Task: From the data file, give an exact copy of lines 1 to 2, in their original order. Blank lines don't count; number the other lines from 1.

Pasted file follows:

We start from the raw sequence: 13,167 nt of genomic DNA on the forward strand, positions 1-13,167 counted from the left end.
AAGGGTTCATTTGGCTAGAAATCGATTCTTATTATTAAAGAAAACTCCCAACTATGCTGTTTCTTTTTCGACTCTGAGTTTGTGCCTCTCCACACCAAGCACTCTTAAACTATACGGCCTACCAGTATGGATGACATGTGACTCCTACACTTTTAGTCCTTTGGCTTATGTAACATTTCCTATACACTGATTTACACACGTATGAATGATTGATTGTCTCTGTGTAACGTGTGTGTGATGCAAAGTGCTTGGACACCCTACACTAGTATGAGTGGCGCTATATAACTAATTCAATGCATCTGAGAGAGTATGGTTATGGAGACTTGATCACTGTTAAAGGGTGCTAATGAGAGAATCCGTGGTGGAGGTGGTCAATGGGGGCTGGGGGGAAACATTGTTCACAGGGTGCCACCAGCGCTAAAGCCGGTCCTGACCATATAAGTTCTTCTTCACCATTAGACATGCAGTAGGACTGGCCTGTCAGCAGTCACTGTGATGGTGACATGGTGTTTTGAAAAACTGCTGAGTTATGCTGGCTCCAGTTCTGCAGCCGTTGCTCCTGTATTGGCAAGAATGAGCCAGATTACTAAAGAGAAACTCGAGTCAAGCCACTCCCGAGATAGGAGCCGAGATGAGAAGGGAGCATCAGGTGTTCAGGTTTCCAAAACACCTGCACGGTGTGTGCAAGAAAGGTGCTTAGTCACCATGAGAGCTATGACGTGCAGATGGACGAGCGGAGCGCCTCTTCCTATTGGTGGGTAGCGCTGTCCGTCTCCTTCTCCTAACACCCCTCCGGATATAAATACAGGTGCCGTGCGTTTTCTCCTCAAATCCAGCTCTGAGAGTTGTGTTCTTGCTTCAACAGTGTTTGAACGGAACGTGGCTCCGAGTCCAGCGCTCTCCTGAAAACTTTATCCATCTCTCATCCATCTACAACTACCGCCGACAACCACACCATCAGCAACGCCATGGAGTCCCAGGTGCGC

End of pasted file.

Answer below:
We start from the raw sequence: 13,167 nt of genomic DNA on the forward strand, positions 1-13,167 counted from the left end.
AAGGGTTCATTTGGCTAGAAATCGATTCTTATTATTAAAGAAAACTCCCAACTATGCTGTTTCTTTTTCGACTCTGAGTTTGTGCCTCTCCACACCAAGCACTCTTAAACTATACGGCCTACCAGTATGGATGACATGTGACTCCTACACTTTTAGTCCTTTGGCTTATGTAACATTTCCTATACACTGATTTACACACGTATGAATGATTGATTGTCTCTGTGTAACGTGTGTGTGATGCAAAGTGCTTGGACACCCTACACTAGTATGAGTGGCGCTATATAACTAATTCAATGCATCTGAGAGAGTATGGTTATGGAGACTTGATCACTGTTAAAGGGTGCTAATGAGAGAATCCGTGGTGGAGGTGGTCAATGGGGGCTGGGGGGAAACATTGTTCACAGGGTGCCACCAGCGCTAAAGCCGGTCCTGACCATATAAGTTCTTCTTCACCATTAGACATGCAGTAGGACTGGCCTGTCAGCAGTCACTGTGATGGTGACATGGTGTTTTGAAAAACTGCTGAGTTATGCTGGCTCCAGTTCTGCAGCCGTTGCTCCTGTATTGGCAAGAATGAGCCAGATTACTAAAGAGAAACTCGAGTCAAGCCACTCCCGAGATAGGAGCCGAGATGAGAAGGGAGCATCAGGTGTTCAGGTTTCCAAAACACCTGCACGGTGTGTGCAAGAAAGGTGCTTAGTCACCATGAGAGCTATGACGTGCAGATGGACGAGCGGAGCGCCTCTTCCTATTGGTGGGTAGCGCTGTCCGTCTCCTTCTCCTAACACCCCTCCGGATATAAATACAGGTGCCGTGCGTTTTCTCCTCAAATCCAGCTCTGAGAGTTGTGTTCTTGCTTCAACAGTGTTTGAACGGAACGTGGCTCCGAGTCCAGCGCTCTCCTGAAAACTTTATCCATCTCTCATCCATCTACAACTACCGCCGACAACCACACCATCAGCAACGCCATGGAGTCCCAGGTGCGC